Take a trip to the store together so that both partners can see the products in person and weigh in on the bigger-ticket items. If one partner isn’t all that interested in the hand mixer verses stand mixer debate, plan to go to their favorite lunch spot after registering and call it a date.
10. Hit the sweet spot between “nice enough to last” and “too fancy to use.”
“We wish we had not registered for a very expensive china set. We wish we had registered for items we actually use.” – Kate Beller, Alexandria, VA
Start your registry with the necessities–efficient appliances, sturdy pots and pans, and a dish pattern that won’t go out of style–and register for the nicest set you think your guests will be able to afford. But give those crystal goblets a second thought–if you think they’ll be too nice to use even for birthdays, anniversaries, and other celebrations, skip them.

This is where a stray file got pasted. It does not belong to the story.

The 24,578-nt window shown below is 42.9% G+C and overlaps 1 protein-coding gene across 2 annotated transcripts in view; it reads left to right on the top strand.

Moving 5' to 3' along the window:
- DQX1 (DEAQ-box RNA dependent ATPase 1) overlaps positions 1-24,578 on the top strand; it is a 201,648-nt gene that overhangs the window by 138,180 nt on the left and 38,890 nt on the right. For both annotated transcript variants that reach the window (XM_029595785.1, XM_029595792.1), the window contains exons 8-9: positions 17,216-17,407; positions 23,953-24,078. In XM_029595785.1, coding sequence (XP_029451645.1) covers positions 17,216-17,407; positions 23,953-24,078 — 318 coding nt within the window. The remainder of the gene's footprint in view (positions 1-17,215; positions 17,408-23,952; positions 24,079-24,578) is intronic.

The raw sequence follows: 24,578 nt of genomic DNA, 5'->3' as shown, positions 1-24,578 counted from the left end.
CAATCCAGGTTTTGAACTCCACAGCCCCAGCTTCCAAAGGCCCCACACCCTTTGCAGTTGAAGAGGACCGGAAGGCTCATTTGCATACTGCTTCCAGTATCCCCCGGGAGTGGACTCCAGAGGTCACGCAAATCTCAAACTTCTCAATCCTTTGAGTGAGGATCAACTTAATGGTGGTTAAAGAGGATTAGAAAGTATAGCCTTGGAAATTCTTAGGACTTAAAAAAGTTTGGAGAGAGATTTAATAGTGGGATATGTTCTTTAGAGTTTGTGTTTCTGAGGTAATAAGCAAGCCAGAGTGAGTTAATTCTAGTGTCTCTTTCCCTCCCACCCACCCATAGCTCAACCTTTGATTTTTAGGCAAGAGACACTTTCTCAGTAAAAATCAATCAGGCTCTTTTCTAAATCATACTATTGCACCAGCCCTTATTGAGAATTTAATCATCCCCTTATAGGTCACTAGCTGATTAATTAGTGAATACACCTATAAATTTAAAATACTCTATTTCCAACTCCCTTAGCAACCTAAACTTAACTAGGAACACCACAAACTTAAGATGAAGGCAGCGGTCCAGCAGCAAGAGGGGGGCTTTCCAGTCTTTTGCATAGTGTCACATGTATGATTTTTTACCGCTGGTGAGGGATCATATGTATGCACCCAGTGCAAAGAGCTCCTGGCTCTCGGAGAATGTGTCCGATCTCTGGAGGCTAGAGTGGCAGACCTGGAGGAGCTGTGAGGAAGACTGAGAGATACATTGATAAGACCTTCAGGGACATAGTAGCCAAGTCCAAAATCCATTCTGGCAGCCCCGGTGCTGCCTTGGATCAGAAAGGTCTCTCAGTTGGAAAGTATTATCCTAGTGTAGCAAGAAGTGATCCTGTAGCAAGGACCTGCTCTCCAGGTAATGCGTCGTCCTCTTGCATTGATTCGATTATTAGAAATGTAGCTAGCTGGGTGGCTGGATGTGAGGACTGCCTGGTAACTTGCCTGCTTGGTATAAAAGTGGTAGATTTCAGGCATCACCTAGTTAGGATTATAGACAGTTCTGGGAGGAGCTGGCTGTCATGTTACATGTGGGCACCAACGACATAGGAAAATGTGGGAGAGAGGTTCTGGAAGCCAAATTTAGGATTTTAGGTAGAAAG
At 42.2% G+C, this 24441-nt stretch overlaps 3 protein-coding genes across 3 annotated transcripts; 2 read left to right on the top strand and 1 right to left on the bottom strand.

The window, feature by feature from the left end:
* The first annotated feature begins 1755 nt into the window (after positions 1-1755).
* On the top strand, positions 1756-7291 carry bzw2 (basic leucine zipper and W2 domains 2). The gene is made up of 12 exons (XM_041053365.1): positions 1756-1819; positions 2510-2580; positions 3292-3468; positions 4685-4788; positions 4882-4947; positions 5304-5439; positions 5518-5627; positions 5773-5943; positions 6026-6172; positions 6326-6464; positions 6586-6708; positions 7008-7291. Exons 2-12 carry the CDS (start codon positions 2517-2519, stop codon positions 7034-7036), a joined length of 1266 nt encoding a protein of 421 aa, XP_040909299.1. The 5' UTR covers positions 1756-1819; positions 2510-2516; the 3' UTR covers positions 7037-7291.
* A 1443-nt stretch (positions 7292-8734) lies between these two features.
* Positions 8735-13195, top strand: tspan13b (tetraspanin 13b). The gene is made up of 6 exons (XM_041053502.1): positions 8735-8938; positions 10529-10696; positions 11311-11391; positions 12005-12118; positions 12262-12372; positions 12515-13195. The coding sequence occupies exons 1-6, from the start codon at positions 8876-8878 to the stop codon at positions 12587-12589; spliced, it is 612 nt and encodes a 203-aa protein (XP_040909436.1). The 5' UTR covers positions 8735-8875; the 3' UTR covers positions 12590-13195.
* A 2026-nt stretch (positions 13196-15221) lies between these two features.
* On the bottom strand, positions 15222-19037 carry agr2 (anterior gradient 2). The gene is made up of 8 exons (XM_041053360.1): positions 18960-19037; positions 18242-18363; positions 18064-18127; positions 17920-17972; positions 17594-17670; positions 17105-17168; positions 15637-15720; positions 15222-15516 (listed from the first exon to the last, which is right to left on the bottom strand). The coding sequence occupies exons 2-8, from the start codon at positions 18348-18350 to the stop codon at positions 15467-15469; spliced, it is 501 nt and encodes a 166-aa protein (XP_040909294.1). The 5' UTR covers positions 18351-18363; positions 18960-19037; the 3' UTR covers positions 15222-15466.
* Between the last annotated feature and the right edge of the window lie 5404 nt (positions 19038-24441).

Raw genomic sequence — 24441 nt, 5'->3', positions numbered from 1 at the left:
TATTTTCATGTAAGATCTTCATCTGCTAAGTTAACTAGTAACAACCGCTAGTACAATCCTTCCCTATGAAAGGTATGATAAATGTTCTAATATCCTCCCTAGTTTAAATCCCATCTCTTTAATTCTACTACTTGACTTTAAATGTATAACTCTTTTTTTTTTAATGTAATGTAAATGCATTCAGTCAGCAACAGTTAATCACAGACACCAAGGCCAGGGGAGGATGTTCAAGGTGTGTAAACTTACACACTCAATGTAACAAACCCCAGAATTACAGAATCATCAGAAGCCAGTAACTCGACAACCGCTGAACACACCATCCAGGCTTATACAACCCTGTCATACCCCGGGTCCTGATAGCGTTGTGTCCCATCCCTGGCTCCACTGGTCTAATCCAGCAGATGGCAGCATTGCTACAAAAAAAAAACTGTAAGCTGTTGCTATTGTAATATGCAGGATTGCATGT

11. Don’t just pick the first blender you see.
“Do your research! A little leg work on the front end helps ensure you receive well-functioning products that will last.” – Amanda Gorski, Arlington, VA
In an age of plentiful online reviews, there’s no excuse to blindly craft your registry. Research the brands online and see how others have faired, and rely on your network of married friends to identify their preferred products.
12. Have a nice mix of price points.
“Remember the price points of your wedding guests and try to include items they can afford, items that can be split into smaller increments, like individual place settings, and items that your guests could pool funds to get you.” – Hannah Pierson-Compeau, Washington, DC
We’re not asking you to get someone’s W2, but do consider what your guests would be comfortable paying. If it feels like an exorbitant amount to you, it probably will to them as well.